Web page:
Saint Aloysius Gonzaga

How was it possible that Saint Aloysius Gonzaga (1568-1591), the brilliant first-born of a family of high nobility who was destined to become a marquis, decided resolutely to leave everything and follow Christ? To understand him, a good start could be the answer he gave to those who could not fathom how he could give up the marquisate: “I seek salvation, you seek it too! You can't serve two masters”.

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Saint Aloysius Gonzaga

How was it possible that Saint Aloysius Gonzaga (1568-1591), the brilliant first-born of a family of high nobility who was destined to become a marquis, decided resolutely to leave everything and follow Christ? To understand him, a good start could be the answer he gave to those who could not fathom how he could give up the marquisate: “I seek salvation, you seek it too! You can't serve two masters”.

Aloysius, then barely seventeen years old, already had the gaze of a saint, concentrating on the goods that really matter, the eternal ones. He had come to this awareness by nourishing himself with Christian readings, prayers and offerings to God, to whom he asked, through the intercession of the saints and above all of the Virgin, the gift of humility. “This virtue”, wrote the patron saint of young people, “is not born in our land, but must be asked of Heaven”.

He was the first of the eight children of Ferrante Gonzaga, Marquis of Castiglione delle Stiviere (province of Mantua), and Countess Marta di Santena, a woman of great faith. Aloysius was educated from early childhood to military life, revealing a lively character (at the age of four he experienced the thrill of loading and firing cannon...) and a great intelligence. He soon understood the emptiness of the shimmering world in which he was growing up, made of ephemeral things and various vanities. At the age of seven, what he later called his “conversion from the world to God” took place. He recited the seven penitential Psalms and the Office of Our Lady every day. In 1576 his father sent him to the Medici court, in Florence, where he also played with the future queen of France (Maria de' Medici), but he continued along the path he had taken: at the age of 10, in the basilica of Santissima Annunziata, he spontaneously made a vow of perpetual virginity and consecrated himself to Mary, “as she had consecrated herself to God”.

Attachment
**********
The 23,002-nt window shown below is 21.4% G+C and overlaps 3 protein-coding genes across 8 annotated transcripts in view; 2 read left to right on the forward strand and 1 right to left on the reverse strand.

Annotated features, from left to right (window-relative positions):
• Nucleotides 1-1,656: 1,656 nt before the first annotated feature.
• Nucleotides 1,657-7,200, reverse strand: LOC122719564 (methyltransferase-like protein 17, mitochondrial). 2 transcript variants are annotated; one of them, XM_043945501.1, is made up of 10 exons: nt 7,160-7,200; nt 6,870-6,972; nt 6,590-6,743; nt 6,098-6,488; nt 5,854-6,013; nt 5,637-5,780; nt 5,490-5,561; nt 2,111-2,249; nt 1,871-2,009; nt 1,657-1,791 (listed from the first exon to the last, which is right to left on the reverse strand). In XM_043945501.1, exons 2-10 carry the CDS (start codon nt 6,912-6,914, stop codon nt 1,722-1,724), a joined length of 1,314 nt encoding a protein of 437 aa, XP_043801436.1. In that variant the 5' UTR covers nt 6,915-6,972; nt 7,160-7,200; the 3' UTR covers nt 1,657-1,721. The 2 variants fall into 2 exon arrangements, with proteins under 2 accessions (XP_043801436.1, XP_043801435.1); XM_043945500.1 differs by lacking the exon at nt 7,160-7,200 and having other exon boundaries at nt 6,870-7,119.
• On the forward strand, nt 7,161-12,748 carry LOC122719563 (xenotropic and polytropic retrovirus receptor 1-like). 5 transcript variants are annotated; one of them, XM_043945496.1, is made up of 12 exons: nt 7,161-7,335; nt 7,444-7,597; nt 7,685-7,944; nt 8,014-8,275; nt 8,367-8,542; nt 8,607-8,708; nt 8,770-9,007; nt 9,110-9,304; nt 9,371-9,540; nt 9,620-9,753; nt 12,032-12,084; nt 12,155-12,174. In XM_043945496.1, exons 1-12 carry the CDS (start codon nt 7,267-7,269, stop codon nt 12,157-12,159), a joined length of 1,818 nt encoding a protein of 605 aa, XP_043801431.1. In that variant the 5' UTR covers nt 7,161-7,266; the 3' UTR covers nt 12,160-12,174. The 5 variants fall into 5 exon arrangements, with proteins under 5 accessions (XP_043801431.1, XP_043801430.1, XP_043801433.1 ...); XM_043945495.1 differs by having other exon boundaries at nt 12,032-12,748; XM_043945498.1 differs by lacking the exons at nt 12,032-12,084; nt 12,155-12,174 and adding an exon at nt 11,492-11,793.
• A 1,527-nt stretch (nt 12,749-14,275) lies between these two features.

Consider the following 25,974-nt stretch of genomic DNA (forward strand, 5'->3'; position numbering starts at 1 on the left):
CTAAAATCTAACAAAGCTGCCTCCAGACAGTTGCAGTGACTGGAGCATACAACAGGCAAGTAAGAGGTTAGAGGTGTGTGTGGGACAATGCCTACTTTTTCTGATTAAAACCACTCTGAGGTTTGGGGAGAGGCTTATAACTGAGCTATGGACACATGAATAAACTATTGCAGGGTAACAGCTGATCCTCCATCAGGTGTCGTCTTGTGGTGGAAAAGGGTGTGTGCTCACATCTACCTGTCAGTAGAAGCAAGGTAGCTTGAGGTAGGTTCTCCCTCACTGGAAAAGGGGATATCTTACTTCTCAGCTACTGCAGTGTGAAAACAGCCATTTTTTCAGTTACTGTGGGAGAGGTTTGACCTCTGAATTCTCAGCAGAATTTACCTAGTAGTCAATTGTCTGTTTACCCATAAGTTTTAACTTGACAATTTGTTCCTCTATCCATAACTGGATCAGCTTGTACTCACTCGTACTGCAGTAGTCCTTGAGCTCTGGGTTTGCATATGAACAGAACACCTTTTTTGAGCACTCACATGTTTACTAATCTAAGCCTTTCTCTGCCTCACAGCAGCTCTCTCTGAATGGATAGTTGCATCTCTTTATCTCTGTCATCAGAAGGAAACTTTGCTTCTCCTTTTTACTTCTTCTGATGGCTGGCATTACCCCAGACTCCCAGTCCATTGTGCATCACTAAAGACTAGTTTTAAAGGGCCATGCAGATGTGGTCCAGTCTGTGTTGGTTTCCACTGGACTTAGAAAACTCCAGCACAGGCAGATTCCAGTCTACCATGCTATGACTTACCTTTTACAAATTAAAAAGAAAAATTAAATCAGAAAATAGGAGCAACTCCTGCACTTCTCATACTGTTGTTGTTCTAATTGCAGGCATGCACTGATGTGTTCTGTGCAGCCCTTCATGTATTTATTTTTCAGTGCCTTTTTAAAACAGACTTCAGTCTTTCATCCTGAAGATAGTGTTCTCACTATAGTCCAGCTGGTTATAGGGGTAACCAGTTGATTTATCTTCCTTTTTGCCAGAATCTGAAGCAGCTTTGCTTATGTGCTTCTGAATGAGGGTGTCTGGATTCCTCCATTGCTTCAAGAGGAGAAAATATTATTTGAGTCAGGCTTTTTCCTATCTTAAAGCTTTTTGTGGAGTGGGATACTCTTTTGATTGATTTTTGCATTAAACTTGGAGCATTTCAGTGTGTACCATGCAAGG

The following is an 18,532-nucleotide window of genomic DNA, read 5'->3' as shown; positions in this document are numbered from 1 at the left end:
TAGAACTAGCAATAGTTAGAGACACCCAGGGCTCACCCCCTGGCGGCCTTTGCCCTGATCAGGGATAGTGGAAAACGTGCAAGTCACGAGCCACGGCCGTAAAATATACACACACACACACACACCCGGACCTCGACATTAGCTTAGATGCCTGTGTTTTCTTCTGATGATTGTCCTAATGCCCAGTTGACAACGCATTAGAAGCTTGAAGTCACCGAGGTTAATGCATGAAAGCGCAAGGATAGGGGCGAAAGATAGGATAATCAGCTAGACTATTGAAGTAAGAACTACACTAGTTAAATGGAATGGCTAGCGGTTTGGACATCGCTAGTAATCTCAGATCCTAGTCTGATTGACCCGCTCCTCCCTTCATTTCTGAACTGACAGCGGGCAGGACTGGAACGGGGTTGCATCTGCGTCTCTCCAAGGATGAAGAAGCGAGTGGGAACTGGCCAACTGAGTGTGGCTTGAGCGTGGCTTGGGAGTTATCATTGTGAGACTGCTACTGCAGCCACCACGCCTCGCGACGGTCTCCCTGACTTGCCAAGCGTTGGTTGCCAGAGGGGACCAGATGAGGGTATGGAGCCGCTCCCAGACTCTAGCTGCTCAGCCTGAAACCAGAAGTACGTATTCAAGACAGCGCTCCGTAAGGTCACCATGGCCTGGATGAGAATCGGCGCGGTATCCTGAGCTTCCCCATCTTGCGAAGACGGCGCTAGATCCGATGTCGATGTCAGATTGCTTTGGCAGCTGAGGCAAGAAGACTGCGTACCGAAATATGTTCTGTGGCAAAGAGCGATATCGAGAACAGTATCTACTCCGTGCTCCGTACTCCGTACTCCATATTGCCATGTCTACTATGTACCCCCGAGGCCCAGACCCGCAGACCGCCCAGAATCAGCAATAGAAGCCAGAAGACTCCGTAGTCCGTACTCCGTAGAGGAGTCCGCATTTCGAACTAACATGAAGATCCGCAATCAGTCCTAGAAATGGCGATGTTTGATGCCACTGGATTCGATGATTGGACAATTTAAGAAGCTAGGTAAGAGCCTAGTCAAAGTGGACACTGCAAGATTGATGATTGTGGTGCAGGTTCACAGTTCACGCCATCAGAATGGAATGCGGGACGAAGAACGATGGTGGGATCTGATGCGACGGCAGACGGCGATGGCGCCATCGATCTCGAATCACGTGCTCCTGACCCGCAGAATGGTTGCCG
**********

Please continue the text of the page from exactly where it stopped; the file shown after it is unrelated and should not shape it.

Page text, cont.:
His ardent desire to do the Lord's will was strengthened after his First Communion, which he received from the hands of Saint Charles Borromeo; and it did not fade even during the two years he spent as a page at the court in Madrid, where thanks to his spiritual exercises he developed the idea of entering the Society of Jesus. With the intention of distracting his son from that religious fervour, his father ordered him to take a tour of the noble palaces of Mantua, Parma, Ferrara, Pavia and Turin, hoping perhaps he might fall in love with some beautiful woman of his own age. But young Aloysius was very firm in his choice to give himself totally to Christ. In 1585, with his father by then resigned, he signed the act of renunciation of the marquisate in favour of his brother Rodolfo (who committed crimes, suffered excommunication and ended up being killed). Among the simple people there were those who commented: “We were not worthy to have him as our master. He is a saint and God has taken him from us”.

In the same year he began his novitiate among the Jesuits in Rome. Here they soon realized that they had before them a beloved soul, already trained in penance and prayer (at the age of 12 he had already decided to meditate and pray five hours a day). Some fathers even commanded him to limit that ardour of his, believing that it might harm his health, although he said that contemplation of God had “almost become second nature to me, and I find there peace and rest, not suffering”. Among his theology teachers was St. Robert Bellarmine (1542-1621), who assisted the young man spiritually until his deathbed, promoted his cause for beatification and asked for his own tomb to be next to that of Aloysius. During the drought and the series of infectious diseases that struck Rome in 1590-91, he went around the houses of the nobles to collect alms for the needy and distinguished himself in assisting the sick, in which he saw the very face of Christ.

On March 3, 1591, he came across a plague-ridden man abandoned in the street and did not hesitate to carry him on his shoulders to the hospital. He too caught the plague, but the illness, which led to his death on June 21 (at the age of 23), did not trouble him at all, prepared as he was for the meeting with God: “I'm happy to leave,” he told everyone. In those days he wrote to his mother a letter as a true believer in Christ: “Most illustrious Mother, you must rejoice greatly because by your merit God shows me true happiness and frees me from the fear of losing Him. I will confide to you, O most illustrious lady, that meditating on divine goodness, bottomless and boundless sea, my mind goes astray. I can't understand how the Lord looks at my small and brief toil and rewards me with eternal rest and from Heaven invites me to that happiness which I have so far sought with negligence [...]. O most illustrious lady, beware of offending the infinite divine goodness, mourning as dead someone who lives in the sight of God [...]. And you continue to assist me with your motherly blessing while I am at sea sailing towards the harbour of all my hopes”.

Patron of: young people, students, AIDS patients

Dona Ora

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